Browsing through the blogosphere recently, I came across an interesting little story about the scientific method, scientific progress, and un-scientific spin (h/t Hank Roberts). The subject concerns the polar ozone hole in Antarctica and a possible role for cosmic rays in its variability on solar cycle timescales. The proponents of this link are a small research group at the University of Sherbrooke in Canada, who find themselves up against the mainstream stratospheric chemistry community and whose ideas are twisted out of all recognition by the more foolish of the usual suspects.
The story hit the ‘tubes earlier this year when researcher Q.B. Lu predicted that this years Antarctic ozone hole would be the biggest ever due to the actions of increased galactic cosmic rays (GCR) (because we are at solar minimum and GCR are inversely correlated to solar activity). This years peak ozone hole has now come and gone, and the prediction can therefore be evaluated. Unfortunately for Dr. Lu, this year’s hole was merely about average for the decade – a result that wasn’t too supportive for his theory.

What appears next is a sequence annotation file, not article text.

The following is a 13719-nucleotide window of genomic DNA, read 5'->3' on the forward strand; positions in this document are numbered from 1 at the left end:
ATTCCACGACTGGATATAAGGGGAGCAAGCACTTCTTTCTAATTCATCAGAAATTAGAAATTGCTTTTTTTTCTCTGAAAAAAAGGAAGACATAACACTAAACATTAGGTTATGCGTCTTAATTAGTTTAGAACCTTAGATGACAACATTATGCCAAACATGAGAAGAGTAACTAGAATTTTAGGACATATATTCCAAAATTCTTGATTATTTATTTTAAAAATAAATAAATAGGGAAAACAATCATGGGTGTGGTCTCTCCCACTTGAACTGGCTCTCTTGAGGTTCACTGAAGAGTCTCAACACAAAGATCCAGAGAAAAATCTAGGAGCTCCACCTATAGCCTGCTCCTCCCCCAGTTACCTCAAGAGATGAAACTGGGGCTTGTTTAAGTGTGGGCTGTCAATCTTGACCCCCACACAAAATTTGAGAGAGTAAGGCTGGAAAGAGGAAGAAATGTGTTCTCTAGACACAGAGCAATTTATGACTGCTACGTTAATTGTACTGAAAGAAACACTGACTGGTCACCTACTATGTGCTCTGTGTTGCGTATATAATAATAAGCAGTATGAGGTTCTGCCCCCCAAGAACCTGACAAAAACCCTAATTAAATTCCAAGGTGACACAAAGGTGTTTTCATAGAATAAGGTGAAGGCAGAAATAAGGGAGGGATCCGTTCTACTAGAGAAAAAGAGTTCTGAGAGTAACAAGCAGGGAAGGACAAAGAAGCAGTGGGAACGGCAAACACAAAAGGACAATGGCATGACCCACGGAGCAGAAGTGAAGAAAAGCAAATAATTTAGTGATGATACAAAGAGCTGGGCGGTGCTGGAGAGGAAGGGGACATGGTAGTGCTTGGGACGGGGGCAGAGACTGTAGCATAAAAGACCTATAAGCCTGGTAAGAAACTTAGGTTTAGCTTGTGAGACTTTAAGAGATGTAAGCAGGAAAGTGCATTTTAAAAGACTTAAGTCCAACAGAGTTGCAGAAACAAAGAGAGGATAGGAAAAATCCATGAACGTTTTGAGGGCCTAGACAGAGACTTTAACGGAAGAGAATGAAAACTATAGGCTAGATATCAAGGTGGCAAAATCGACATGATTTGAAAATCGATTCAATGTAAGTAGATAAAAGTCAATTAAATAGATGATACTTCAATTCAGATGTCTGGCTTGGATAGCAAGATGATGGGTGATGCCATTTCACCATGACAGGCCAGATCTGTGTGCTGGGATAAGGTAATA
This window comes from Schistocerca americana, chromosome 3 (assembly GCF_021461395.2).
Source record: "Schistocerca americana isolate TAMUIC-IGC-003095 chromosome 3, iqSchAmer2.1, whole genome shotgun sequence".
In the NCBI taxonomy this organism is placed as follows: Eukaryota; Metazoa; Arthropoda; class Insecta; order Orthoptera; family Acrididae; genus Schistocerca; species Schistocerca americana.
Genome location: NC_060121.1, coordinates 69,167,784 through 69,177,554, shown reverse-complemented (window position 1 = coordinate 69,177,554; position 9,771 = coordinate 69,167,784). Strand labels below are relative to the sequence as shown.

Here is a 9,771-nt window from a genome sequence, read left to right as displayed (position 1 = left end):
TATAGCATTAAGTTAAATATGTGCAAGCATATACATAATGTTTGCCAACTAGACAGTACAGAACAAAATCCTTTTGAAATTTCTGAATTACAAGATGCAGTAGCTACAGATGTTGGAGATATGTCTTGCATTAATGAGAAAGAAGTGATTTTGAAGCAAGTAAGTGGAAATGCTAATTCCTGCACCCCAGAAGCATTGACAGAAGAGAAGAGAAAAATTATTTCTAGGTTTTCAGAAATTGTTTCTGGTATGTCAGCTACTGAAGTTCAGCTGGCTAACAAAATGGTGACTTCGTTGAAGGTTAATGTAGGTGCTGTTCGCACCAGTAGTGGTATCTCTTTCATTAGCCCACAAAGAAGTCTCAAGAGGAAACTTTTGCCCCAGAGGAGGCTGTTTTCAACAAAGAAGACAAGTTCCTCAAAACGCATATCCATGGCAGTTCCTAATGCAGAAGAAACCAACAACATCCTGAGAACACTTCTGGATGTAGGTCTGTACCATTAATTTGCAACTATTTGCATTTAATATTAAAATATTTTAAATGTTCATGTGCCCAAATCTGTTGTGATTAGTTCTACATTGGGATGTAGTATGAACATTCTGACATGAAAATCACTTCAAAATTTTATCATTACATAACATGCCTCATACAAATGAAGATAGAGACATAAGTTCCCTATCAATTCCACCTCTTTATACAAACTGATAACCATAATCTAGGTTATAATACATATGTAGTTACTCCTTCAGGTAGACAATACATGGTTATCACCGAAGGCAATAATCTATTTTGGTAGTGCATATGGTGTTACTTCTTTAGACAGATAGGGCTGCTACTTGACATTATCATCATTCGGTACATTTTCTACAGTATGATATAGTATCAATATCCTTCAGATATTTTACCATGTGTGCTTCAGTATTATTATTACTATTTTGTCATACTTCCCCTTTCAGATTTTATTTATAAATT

This story made me a little curious about this though. Firstly, I didn’t initially understand why cosmic rays should be playing a role in ozone depletion – most of the cosmic ray effects that are usually discussed revolve around cloud-aerosol connections, but there are not many clouds in the stratosphere where the ozone holes form, and the ones there are (Polar Stratospheric Clouds – PSCs) are much more sensitive to temperature and water vapour than they are likely to be to background aerosols. On further investigation, it turns out that this idea has been out there for a few years (and was reported on then) and has subsequently been discussed in the ozone literature.